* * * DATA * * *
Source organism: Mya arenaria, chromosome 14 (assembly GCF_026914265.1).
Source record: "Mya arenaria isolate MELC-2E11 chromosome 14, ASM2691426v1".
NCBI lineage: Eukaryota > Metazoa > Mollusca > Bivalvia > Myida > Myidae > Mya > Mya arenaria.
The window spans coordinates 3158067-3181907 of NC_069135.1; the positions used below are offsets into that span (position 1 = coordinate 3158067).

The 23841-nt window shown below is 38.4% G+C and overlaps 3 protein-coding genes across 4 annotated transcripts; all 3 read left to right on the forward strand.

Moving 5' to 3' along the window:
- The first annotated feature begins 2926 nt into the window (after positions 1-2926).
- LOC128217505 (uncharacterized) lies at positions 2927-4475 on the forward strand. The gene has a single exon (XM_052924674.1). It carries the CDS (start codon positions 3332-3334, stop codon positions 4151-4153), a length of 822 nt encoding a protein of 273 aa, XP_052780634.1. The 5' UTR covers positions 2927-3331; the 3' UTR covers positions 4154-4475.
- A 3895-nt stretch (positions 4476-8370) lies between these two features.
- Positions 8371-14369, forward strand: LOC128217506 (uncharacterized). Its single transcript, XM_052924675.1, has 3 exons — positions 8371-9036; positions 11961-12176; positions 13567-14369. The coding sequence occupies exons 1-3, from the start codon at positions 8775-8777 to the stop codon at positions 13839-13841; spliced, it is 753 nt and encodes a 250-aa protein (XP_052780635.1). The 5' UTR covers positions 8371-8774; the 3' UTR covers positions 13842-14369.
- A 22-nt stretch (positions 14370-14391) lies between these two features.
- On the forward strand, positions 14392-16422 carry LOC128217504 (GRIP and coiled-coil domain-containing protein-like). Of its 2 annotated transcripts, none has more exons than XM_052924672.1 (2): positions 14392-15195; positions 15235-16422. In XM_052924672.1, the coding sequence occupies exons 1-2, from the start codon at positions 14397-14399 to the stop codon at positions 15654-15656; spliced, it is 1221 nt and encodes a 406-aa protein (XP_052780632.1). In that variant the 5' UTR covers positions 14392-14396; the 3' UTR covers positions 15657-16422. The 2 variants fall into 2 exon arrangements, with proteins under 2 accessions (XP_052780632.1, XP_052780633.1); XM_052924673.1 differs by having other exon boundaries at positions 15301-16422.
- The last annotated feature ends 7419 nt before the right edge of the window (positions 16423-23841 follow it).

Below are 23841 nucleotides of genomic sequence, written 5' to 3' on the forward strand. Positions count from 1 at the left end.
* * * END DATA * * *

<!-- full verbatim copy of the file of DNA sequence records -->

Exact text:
Source organism: Mya arenaria, chromosome 14 (assembly GCF_026914265.1).
Source record: "Mya arenaria isolate MELC-2E11 chromosome 14, ASM2691426v1".
NCBI lineage: Eukaryota > Metazoa > Mollusca > Bivalvia > Myida > Myidae > Mya > Mya arenaria.
The window spans coordinates 3158067-3181907 of NC_069135.1; the positions used below are offsets into that span (position 1 = coordinate 3158067).

The 23841-nt window shown below is 38.4% G+C and overlaps 3 protein-coding genes across 4 annotated transcripts; all 3 read left to right on the forward strand.

Moving 5' to 3' along the window:
- The first annotated feature begins 2926 nt into the window (after positions 1-2926).
- LOC128217505 (uncharacterized) lies at positions 2927-4475 on the forward strand. The gene has a single exon (XM_052924674.1). It carries the CDS (start codon positions 3332-3334, stop codon positions 4151-4153), a length of 822 nt encoding a protein of 273 aa, XP_052780634.1. The 5' UTR covers positions 2927-3331; the 3' UTR covers positions 4154-4475.
- A 3895-nt stretch (positions 4476-8370) lies between these two features.
- Positions 8371-14369, forward strand: LOC128217506 (uncharacterized). Its single transcript, XM_052924675.1, has 3 exons — positions 8371-9036; positions 11961-12176; positions 13567-14369. The coding sequence occupies exons 1-3, from the start codon at positions 8775-8777 to the stop codon at positions 13839-13841; spliced, it is 753 nt and encodes a 250-aa protein (XP_052780635.1). The 5' UTR covers positions 8371-8774; the 3' UTR covers positions 13842-14369.
- A 22-nt stretch (positions 14370-14391) lies between these two features.
- On the forward strand, positions 14392-16422 carry LOC128217504 (GRIP and coiled-coil domain-containing protein-like). Of its 2 annotated transcripts, none has more exons than XM_052924672.1 (2): positions 14392-15195; positions 15235-16422. In XM_052924672.1, the coding sequence occupies exons 1-2, from the start codon at positions 14397-14399 to the stop codon at positions 15654-15656; spliced, it is 1221 nt and encodes a 406-aa protein (XP_052780632.1). In that variant the 5' UTR covers positions 14392-14396; the 3' UTR covers positions 15657-16422. The 2 variants fall into 2 exon arrangements, with proteins under 2 accessions (XP_052780632.1, XP_052780633.1); XM_052924673.1 differs by having other exon boundaries at positions 15301-16422.
- The last annotated feature ends 7419 nt before the right edge of the window (positions 16423-23841 follow it).

Below are 23841 nucleotides of genomic sequence, written 5' to 3' on the forward strand. Positions count from 1 at the left end.